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We are Historic South Downtown

HSD expresses gratitude and acknowledgement of the Coast Salish People, as we live, work and gather on their traditional lands. We recognize the stewardship of the Coast Salish People and their continued presence as a strong sovereign nations and their invaluable contributions to our state history, economy, and culture.

About Us: Portfolio

Historic South Downtown

The Pioneer Square and Chinatown International District neighborhoods were both shaped, literally, by massive earthworks that reformed the city’s coastline and port, both grew along with the city’s railroad hub. The neighborhoods share Union Station and King Street Station, as well as connections to regional and local rail, city and regional bus systems, and the Seattle Streetcar. Both neighborhoods contribute to Seattle’s reputation as a highly desired tourist destination. Tourists who start their visits in Seattle frequently include trips to other places in Washington, contributing to economic growth throughout the state.

Pioneer Square

Pioneer Square, located at the southern end of downtown Seattle, is considered Seattle’s first neighborhood, established in 1852. As Seattle’s commercial core took shape around the natural deep-water harbor, timber, and the Klondike Goldrush, Pioneer Square quickly grew, shaped by a mix of people, businesses, and cultures inherent to being a port city.

After the Great Seattle Fire of 1889, most of the neighborhood was rebuilt in the Richardsonian-Romanesque style. Pioneer Square’s colorful past is one of brothels and bureaucrats, corruption and community, artists and Arctic explorers, Skid Road, and subterranean sidewalks.


Today you can find a lively neighborhood filled with art galleries, small shops selling one-of-a-kind gifts, unique restaurants and services, boutique hotels, tourist attractions, and a thriving residential community.


Learn more at

and check out this HistoryLink Walking Tour.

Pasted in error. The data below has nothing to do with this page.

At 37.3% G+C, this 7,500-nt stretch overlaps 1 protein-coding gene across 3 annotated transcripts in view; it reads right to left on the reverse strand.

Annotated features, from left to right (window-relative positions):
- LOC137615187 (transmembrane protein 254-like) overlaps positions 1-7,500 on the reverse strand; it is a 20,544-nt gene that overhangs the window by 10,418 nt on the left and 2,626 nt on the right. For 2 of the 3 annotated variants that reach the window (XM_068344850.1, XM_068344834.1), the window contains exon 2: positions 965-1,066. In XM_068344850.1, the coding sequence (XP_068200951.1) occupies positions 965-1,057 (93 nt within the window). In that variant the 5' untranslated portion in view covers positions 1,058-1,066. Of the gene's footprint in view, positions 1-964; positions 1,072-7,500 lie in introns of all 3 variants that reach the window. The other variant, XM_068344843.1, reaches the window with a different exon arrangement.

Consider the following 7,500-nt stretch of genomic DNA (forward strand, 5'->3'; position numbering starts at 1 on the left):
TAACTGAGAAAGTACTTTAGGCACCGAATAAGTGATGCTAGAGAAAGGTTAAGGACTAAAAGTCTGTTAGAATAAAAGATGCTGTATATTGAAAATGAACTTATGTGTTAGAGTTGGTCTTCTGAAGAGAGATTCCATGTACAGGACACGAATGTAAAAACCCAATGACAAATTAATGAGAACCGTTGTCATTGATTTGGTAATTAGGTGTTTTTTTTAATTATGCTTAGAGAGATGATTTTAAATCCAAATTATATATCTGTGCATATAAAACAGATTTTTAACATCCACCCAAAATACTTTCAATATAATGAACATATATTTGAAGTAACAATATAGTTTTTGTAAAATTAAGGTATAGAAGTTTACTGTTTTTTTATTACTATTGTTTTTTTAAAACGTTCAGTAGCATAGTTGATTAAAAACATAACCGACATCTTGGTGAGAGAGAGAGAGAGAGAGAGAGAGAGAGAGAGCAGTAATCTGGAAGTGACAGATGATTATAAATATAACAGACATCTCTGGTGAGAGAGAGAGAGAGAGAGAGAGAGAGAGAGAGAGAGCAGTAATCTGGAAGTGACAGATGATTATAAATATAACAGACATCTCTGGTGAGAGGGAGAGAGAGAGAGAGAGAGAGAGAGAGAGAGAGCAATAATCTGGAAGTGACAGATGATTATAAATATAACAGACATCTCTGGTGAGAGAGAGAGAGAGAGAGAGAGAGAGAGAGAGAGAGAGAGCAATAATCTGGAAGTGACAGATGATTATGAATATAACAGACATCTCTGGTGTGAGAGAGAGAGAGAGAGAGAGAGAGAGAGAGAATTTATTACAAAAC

Chinatown International

The Chinatown International District or “CID” east of Pioneer Square and includes Japantown (Nihonmachi), Filipinotown, and Little Saigon. It is the city's 3rd Chinatown, developed after the Jackson Street regrade in 1908.


The history of the Chinatown International District is inextricably tied to the history of Asian settlement in Washington and is characterized by alternating periods of immigration and deportation, cultural fluorescence, and racial discrimination. In essence, the district’s history is the story of the efforts of Asian Americans to build their home.

Key attractions include numerous historical and cultural landmarks, dining, diverse shopping, and multicultural and multilingual festivities and experiences.


Learn more at

and check out this HistoryLink Walking Tour.

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Our Logo

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In 2021, artist Tori Shao created a new logo for HSD. Our name sits snug in a Richardsonian Romaneque arch, under a branch of the living fossil ginko tree, with its distinctive fan-shaped leaves. Incorporating both the built and natural environments, as both Pioneer Square and the CID do, our new logo showcases the structurally strong sustaining arches in our buildings, and the living fossil of the ginko tree that ornaments many of our streets. HSD is dedicated to the preservation & promotion of our past for the prosperity of our future.

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